Former First Deputy Finance Minister Andrei Vavilov, an adviser at Gazprom, says the gas monopoly has the right to participate in the upcoming auction for a controlling stake in the Rosneft oil company. A Menatep Bank executive recently charged that 40 percent state-owned Gazprom has no right to bid for Rosneft, since Russian law prohibits companies with more than 25 percent state ownership from taking part in privatization sales (see "RFE/RL Newsline," 26 March 1998). But Vavilov said there are "legal methods that allow [those] restrictions to be circumvented," ITAR-TASS reported on 30 March. Last November, Gazprom formed a consortium with LUKoil and Royal Dutch Shell to prepare a joint bid for Rosneft. Meanwhile, ITAR-TASS on 31 March quoted Gazprom head Rem Vyakhirev as saying that the government has set too high a minimum price for the Rosneft stake. LB

...HINTS CHERNOMYRDIN MAY RETURN TO GAZPROM

Vavilov announced on 30 March that Chernomyrdin may take up a senior post at Gazprom, RFE/RL's Moscow bureau reported. Chernomyrdin was chief executive of the company before being appointed prime minister in December 1992. Vavilov said Chernomyrdin is concentrating on preparing for his presidential bid in 2000 and may take a job at the gas monopoly if he decides that such a move would fit into his campaign plans. Gazprom is expected to be a major source of financial and organizational support for Chernomyrdin's presidential bid, although the company has not yet given its official backing to Chernomyrdin's candidacy. LB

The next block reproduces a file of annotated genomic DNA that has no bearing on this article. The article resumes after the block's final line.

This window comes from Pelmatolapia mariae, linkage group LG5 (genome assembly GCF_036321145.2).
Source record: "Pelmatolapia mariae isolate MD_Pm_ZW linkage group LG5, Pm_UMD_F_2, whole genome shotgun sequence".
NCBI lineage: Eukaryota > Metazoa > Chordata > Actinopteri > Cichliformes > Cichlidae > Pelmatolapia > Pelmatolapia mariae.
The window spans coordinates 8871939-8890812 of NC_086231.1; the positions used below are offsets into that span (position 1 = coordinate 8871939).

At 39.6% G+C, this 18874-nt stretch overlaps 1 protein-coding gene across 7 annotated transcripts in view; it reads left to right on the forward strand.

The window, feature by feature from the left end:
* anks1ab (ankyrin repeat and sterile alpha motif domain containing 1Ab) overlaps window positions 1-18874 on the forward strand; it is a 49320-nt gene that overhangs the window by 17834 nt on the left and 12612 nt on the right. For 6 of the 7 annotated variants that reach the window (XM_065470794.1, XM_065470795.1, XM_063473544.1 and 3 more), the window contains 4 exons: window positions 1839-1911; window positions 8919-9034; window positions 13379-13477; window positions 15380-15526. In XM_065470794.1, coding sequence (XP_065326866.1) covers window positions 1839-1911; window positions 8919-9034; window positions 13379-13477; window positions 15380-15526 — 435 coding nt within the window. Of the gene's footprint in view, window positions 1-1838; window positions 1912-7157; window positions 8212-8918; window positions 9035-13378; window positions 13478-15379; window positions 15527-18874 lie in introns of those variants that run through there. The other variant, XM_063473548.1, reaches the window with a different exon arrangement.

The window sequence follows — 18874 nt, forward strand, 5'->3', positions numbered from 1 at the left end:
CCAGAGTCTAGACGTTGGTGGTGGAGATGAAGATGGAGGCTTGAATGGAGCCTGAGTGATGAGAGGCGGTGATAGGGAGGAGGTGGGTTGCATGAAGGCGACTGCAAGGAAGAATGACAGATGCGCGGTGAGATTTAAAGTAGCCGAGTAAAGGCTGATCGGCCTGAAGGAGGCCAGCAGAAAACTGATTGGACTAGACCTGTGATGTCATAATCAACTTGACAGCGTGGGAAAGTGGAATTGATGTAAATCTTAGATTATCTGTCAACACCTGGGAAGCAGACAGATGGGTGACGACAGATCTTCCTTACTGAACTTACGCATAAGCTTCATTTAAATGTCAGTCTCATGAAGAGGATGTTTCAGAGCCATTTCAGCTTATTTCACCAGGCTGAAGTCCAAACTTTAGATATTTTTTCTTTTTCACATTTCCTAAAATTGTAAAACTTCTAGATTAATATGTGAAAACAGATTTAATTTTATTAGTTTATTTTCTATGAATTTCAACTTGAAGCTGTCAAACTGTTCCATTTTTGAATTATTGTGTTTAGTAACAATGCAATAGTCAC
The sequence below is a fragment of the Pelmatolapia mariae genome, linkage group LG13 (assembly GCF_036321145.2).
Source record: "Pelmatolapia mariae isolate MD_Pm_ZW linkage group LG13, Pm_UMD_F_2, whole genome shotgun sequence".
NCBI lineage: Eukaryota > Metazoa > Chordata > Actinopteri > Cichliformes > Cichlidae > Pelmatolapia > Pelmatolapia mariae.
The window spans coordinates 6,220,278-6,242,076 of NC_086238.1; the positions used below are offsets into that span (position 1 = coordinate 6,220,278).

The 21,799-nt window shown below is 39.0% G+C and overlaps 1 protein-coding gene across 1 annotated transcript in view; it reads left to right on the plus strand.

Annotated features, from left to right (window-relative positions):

LUZHKOV OUTLINES TASKS FOR NEW DAILY

Moscow Mayor Yurii Luzhkov described the goals of the new daily newspaper "Rossiya" at a 27 March ceremony to launch that publication. Luzhkov called on the newspaper to promote better economic cooperation among federal, regional, and local authorities, ITAR-TASS reported. He also expressed the hope that "Rossiya" will "write about the end of the era of monetarism, which is leading our country to an economic crash," and will discuss problems faced by Russian- speakers outside the Russian Federation. The Moscow city government is helping finance "Rossiya." Like TV-Center, the television network founded by the city government last year, "Rossiya" is likely to become a vehicle for a future presidential bid by Luzhkov. LB

SURPRISE OUTCOME OF DUMA BY-ELECTION IN DAGESTAN

According to preliminary results, Dagestani Deputy Finance Minister Magomed Fazil Azizov won a 29 March by-election for a State Duma seat in Dagestan with some 53 percent of the vote, RFE/RL's North Caucasus correspondent reported. Many local observers had expected Magomed Aliyev to win the race. Aliev, who finished second with some 35 percent, was considered the favorite candidate of Russian Deputy Prime Minister Ramazan Abdulatipov, who vacated the Duma seat when he joined the government last year. But Azizov had the backing of the Dagestani authorities. Observers note that Aliyev is an ethnic Avar, while Azizov is a Lezgin. Lezgins have long sought to play a greater role in Dagestani politics, and Azizov's victory in the Duma race may shrink the field of challengers to Magomedali Magomedov, the top executive official in Dagestan, who faces an election this summer. LB